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30 August, 2020

Are We Related: George Willett (1. b ~1862 at Whitechapel)

This post, and its pair, is in response to a comment about a possible relationship between the Willetts (from Colchester – “my ancestors”, as researched elsewhere on this website) and a line of Willetts in the East End of London. The key link seems to be a George Willett born around 1862 or 1863.

This post examines how I am related to this George Willett. A second post looks at the other line.

genealogy

Are We Related: George Willett (2. b ~1862 at Henham)

This post, and its pair, is in response to a comment about a possible relationship between the Willetts (from Colchester – “my ancestors” as researched elsewhere on this website) and a line of Willetts in the East End of London identified by Lee Willett. The key link seems to be a George Willett born around 1862 or 1863. Branches of the Colchester Willetts migrated to the East End.

The first post revalidated how I am related to the George Willett born in Whitechapel – a descendant of Everard Willett of Colchester. This post examines how Lee’s ancestors may be related to this George Willett.

genealogy

18 May, 2020

On this day: 18 May 1918

“On the night of 18th May 1918, members of the St Omer Convoy were called out to evacuate patients after a bombing raid had hit a local ammunition dump.”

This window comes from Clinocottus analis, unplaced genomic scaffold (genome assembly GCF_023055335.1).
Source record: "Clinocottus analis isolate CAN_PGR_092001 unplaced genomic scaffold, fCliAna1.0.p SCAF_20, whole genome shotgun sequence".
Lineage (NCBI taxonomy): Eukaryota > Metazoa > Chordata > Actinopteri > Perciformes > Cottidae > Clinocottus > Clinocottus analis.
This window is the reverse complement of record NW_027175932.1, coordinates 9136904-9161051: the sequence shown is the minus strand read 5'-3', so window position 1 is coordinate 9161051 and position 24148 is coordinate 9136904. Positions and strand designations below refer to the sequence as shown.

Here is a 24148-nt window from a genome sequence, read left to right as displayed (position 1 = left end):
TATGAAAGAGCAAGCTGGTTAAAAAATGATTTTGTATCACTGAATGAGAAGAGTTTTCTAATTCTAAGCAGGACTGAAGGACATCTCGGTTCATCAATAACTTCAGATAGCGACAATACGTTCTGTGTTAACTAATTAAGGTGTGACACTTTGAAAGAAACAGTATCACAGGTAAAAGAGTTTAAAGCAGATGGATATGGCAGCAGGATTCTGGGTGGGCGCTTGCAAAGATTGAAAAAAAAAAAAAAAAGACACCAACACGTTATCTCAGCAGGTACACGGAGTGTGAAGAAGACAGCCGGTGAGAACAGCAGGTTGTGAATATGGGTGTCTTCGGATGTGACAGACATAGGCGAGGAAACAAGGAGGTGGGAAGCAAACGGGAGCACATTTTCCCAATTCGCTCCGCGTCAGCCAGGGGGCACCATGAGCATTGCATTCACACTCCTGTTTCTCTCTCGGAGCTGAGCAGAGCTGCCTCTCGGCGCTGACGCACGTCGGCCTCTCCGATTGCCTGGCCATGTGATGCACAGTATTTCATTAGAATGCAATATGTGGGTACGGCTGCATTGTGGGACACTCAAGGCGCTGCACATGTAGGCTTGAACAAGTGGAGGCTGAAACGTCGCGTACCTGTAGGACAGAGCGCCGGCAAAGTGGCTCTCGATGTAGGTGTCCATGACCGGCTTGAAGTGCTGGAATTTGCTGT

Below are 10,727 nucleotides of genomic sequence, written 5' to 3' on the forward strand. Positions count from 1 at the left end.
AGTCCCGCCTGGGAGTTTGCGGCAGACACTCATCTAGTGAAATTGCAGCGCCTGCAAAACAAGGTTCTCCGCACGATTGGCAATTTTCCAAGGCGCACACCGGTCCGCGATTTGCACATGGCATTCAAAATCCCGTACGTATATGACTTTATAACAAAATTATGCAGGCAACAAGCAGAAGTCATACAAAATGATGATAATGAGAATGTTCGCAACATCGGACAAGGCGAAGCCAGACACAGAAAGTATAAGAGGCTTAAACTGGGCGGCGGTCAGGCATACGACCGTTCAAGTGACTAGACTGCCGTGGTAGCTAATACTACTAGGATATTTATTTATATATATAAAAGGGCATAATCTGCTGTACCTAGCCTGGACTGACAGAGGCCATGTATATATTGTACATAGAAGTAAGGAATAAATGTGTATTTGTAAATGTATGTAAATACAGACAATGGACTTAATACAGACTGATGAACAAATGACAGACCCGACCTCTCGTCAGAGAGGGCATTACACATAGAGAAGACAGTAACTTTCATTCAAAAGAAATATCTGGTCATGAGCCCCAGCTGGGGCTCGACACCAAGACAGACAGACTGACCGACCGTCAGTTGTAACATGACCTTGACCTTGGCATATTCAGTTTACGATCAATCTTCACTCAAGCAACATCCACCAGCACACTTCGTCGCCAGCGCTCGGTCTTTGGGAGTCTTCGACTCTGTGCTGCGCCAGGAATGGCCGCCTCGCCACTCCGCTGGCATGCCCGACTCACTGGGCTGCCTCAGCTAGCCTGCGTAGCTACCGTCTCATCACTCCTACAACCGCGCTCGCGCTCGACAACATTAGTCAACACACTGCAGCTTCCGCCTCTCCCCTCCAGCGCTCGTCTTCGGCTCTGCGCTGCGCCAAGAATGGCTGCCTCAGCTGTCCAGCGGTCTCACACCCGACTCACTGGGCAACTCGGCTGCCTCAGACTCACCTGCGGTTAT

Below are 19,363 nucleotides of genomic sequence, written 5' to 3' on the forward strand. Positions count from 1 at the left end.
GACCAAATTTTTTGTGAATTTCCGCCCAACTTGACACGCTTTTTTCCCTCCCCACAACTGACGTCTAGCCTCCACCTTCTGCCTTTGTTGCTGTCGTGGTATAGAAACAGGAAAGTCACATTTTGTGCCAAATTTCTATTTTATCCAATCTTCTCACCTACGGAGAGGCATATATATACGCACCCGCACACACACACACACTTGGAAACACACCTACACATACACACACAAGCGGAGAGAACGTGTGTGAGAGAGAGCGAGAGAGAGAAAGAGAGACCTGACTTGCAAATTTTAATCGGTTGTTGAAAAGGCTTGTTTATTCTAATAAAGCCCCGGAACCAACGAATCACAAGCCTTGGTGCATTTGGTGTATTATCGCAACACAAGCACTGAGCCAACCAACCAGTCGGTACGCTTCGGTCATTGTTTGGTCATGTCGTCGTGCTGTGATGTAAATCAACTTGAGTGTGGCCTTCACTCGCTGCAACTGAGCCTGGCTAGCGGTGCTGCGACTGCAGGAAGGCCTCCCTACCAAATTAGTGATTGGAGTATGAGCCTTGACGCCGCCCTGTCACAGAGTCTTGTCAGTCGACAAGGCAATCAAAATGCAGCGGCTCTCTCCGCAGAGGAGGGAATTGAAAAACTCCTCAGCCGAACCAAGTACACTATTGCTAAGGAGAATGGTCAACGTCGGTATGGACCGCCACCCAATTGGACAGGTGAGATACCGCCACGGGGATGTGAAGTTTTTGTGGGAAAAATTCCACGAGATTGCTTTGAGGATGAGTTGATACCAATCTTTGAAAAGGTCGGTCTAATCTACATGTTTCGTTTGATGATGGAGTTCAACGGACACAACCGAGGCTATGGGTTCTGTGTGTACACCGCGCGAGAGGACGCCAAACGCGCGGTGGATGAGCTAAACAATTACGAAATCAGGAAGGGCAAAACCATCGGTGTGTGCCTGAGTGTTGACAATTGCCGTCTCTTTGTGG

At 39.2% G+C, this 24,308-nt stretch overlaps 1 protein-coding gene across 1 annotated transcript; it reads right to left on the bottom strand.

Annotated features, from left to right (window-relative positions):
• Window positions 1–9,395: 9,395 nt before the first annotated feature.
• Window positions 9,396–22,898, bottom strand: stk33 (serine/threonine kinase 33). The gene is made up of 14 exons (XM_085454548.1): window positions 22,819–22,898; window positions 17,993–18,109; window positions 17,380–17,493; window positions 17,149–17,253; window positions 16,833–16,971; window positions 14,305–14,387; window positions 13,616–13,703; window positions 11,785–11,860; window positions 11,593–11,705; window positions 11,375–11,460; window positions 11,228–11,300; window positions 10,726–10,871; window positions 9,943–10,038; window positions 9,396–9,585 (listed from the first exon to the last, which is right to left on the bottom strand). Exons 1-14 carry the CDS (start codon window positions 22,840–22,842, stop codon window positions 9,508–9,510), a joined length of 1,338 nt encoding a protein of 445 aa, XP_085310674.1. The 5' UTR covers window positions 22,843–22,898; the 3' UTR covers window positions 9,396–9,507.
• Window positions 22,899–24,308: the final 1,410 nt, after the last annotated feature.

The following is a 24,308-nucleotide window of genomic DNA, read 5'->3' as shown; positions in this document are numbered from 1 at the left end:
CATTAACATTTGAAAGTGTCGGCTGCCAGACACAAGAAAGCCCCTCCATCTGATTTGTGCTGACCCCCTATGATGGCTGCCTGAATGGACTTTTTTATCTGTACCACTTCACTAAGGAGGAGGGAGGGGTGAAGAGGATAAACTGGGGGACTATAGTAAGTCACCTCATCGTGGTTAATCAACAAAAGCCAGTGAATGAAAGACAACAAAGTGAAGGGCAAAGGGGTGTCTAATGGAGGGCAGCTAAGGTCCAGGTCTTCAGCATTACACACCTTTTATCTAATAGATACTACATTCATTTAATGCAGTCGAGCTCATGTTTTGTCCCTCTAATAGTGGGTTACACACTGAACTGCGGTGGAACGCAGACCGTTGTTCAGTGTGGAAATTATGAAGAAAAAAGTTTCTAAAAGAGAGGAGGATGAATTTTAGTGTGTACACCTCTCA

First Military Medals awarded to the FANY” – FANY website [accessed 18 May 2020]

The FANY as they are almost always know were the First Aid Nursing Yeomanry, a group of predominantly women with the possibly fanciful idea of combining their horsewomanship and first aid ability to be of service to the British military. They envisaged they could gallop out on to the battlefield to retrieve the wounded and carry them back to the lines where First Aid could be applied. In reality this romantic idea evolved rapidly in World War One into driving heavy motor ambulances – initially for the French and Belgians because the British wanted nothing to do with them.

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30 January, 2020

WW2 Evacuation and the Start of WW2

I have been reading through the memoirs of my late mother, then Elizabeth Willett, and trying to “decode” them. Because she was adopted she changed names and places to protect the anonymity of her birth family. However she encoded almost everything – even events that had no bearing on her birth family!

Most recently I have been looking at her description of being evacuated at the beginning of World War 2. Her details in the 1939 register are still redacted (it takes some time for them to unredact details of recently deceased people – it seems they are running at least 15 months behind), so I was not sure where she was sent.

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5 June, 2019

On This Day: 75 Years Ago: D-Day

My late mother, then Elizabeth Willett, was almost 14 in June 1944. In her memoirs she wrote of her memories of D-Day. She was away at boarding school (Sherborne Girls School) in Dorset.

During the night of the 5th – 6th of June 1944, every girl in my house was woken by the staff and prefects to watch the gliders being towed over to Normandy at the start of D-Day.

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11 November, 2018

On this day 100 years ago: Armistice

One hundred years on it is hard to imagine the impact of the Armistice. I was too young to discuss it with any of my relatives who survived the war. I imagine amidst the celebrations there would have been a sad reckoning.